MATHIAS CORMANN: Mark McGowan yesterday was running an economic protectionist argument in favour of continued State border closures. Economic State protectionism is explicitly prohibited in the Australian Constitution. As Australians we enjoy certain freedoms and that includes the freedom to travel freely across Australia, to do business freely across Australia, to spend our money freely where we choose to spend our money. In the context of a pandemic, in the context of public health reasons, to protect the public health of the population there is an argument in favour of the sorts of restrictions that have been put in place in recent months. But when it comes to the Northern Territory and South Australia in particular, the Northern Territory and South Australia have been in a better, stronger position when it comes to COVID-19 than Western Australia consistently for some time. They have had zero locally acquired community transmission for months on end. For most of that period they have had zero active cases and any active case in South Australia was detected in quarantine, appropriately detected in quarantine. Clearly, the people of Western Australia deserve to know that if zero active cases and zero locally acquired community transmission in South Australia and the Northern Territory is not good enough to restore the freedoms that we are entitled as Australians to enjoy, then the Premier needs to explain to people what is enough. What are the objective predictable criteria to let West Australians enjoy their freedoms as Australians that are guaranteed under our constitution?
 
PETER STEFANOVIC: Well he still says and he still maintains, as Annastacia Palaszczuk does as well that nothing is going to change until there are 28 days of no community transmission. 
 
MATHIAS CORMANN: The thing that just really concerned me yesterday is that he was not even trying to run a public health argument, because quite frankly there is no public health argument in favour of preventing West Australians travelling freely to South Australia or South Australians travelling freely to Western Australia. There is no public health argument. South Australia and the Northern Territory are both demonstrably in a better position than Western Australia, so he has been running instead a State protectionist argument. There might be a question and a discussion in relation to the validity of State border closures based on health grounds and I accept that and the Government accepts that, but there is certainly no reason to keep State borders closed based on State economic protectionist grounds.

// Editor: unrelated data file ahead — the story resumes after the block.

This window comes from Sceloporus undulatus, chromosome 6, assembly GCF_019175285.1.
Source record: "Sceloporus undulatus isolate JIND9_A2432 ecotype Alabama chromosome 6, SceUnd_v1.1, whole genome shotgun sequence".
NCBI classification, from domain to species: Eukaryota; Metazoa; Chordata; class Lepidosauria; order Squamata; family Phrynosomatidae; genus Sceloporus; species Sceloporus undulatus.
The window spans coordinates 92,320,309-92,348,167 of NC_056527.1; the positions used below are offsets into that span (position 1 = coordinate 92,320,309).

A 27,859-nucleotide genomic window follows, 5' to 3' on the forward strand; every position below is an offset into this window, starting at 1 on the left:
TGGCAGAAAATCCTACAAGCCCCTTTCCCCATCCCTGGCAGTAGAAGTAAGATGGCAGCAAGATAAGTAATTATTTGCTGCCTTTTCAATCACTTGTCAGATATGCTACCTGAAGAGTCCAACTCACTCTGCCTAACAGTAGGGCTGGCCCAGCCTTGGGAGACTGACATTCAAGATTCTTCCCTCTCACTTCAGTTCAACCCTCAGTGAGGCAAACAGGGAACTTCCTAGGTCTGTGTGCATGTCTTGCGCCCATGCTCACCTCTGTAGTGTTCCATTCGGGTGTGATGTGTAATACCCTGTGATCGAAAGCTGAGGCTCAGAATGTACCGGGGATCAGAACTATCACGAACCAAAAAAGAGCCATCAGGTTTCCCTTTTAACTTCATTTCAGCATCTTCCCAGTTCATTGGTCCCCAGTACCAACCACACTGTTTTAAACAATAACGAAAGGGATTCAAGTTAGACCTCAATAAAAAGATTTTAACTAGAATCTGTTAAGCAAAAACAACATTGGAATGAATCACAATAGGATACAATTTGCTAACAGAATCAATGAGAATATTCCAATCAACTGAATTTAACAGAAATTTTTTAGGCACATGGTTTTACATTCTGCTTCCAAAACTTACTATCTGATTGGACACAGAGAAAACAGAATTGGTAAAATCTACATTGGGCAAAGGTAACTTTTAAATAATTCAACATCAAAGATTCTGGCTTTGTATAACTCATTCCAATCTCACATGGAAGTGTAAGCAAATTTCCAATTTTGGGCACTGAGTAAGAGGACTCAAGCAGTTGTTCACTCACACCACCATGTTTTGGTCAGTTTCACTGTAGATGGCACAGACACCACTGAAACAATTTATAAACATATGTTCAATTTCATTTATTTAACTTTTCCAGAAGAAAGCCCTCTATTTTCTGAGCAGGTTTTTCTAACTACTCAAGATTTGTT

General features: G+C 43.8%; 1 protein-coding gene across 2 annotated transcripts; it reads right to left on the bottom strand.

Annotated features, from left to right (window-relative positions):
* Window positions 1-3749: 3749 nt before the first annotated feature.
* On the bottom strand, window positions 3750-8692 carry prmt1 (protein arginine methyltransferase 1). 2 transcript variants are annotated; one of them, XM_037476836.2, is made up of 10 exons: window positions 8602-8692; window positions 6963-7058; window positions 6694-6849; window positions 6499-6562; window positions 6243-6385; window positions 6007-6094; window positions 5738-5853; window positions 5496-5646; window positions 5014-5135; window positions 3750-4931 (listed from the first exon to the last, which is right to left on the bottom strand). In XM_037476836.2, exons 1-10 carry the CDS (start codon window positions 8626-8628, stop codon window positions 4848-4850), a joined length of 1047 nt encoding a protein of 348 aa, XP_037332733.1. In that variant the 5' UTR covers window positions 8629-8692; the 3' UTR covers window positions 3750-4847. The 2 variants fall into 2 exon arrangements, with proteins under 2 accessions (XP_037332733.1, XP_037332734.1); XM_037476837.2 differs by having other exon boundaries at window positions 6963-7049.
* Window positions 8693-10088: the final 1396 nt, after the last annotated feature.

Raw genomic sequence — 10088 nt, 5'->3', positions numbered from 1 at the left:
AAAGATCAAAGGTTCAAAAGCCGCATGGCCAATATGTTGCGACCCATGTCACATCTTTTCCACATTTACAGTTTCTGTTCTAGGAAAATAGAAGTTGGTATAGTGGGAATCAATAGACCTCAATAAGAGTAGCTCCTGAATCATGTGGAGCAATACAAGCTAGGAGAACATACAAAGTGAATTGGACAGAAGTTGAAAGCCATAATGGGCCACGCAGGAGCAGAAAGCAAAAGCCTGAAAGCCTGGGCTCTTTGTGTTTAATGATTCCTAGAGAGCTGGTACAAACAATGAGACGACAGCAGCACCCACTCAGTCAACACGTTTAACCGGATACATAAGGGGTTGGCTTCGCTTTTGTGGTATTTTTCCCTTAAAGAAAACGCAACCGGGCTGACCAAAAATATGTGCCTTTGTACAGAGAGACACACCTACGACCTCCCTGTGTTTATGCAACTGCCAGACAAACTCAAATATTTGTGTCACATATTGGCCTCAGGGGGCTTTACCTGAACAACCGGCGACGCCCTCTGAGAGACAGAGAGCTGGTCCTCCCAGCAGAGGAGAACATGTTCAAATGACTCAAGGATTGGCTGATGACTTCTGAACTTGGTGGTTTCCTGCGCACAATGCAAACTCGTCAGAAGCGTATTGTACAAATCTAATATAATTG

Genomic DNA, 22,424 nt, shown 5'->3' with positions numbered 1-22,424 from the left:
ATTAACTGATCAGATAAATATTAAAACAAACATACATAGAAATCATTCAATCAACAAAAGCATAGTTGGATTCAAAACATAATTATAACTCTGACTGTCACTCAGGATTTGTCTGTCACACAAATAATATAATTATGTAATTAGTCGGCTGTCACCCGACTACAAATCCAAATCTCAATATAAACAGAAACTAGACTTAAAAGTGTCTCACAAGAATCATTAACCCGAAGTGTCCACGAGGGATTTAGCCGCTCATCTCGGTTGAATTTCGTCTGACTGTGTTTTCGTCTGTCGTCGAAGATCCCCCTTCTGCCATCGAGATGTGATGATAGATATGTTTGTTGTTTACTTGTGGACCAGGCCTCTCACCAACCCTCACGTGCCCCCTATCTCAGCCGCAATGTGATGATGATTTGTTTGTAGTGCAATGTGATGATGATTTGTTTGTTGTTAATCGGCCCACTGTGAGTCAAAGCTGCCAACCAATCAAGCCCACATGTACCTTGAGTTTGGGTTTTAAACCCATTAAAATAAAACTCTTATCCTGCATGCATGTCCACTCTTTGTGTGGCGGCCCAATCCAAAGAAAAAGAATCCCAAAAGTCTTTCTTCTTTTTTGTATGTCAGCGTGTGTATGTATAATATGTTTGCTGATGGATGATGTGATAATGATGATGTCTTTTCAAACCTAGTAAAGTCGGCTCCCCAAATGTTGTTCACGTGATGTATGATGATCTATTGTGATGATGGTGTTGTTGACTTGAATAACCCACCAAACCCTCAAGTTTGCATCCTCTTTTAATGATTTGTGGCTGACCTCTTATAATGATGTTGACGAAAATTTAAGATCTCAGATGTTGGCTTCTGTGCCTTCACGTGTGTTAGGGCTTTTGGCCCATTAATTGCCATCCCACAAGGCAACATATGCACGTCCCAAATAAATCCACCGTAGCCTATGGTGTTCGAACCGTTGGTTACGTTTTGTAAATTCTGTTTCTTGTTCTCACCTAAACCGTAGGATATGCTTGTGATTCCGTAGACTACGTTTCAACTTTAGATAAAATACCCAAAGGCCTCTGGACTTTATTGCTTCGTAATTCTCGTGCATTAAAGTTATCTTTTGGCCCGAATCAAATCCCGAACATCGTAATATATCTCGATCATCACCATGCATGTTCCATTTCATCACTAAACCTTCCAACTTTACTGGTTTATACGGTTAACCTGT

PETER STEFANOVIC: But what he is doing is popular, he has got the majority of support when it comes to polls out of the west, just the same as Annastacia Palaszczuk does in Queensland, so he has got all the power. Do you feel, do you feel like despite protestations of the contrary that the Federal Government has got its hands tied behind its back on this one?
 
MATHIAS CORMANN: Let us just see how this continues to develop. More and more people in Western Australia are being inconvenienced. More and more people in Western Australia are negatively impacted either because they cannot visit their loved ones or cannot have their kids visit from interstate into Western Australia. Or businesses that cannot freely engage with businesses in other jurisdictions that are COVID safe, supply chain distributions, there is a negative impact on the economy in Western Australia. The Premier yesterday was talking about West Australians spending more money interstate, well let me tell you, the tourism operators in Western Australia consistently tell me that interstate visitors spend way more at tourism facilities in Western Australia than West Australians visiting tourism facilities in Western Australia. Western Australia is getting harmed economically, we are losing jobs because of those ongoing restrictions. Families are being inconvenienced and unless there is a good public health reason for that then I think the Premier will find it increasingly difficult to justify what he is doing and overtime, I am confident that public opinion will reflect that. 
 
PETER STEFANOVIC: Meanwhile and just finally Minister as our reporter Brendan Smith said when it comes to Queensland anyway, a short time ago, that it is likely that the border will reopen to more of New South Wales just before the election. 
 
MATHIAS CORMANN: Queensland has also already reopened its borders to the ACT. Apparently Western Australia still considers the ACT to be very dangerous even though there are zero active cases and there is zero locally acquired community transmission in the ACT. I think that Western Australia is uniquely restrictive in terms of the individual freedoms of individual Australians living in Western Australia. 

PETER STEFANOVIC: Finance Minister Mathias Cormann busy couple of days for you, thank you for your time this morning, we will see you in Canberra next week. 
 
MATHIAS CORMANN: Will do. 
 

[ENDS]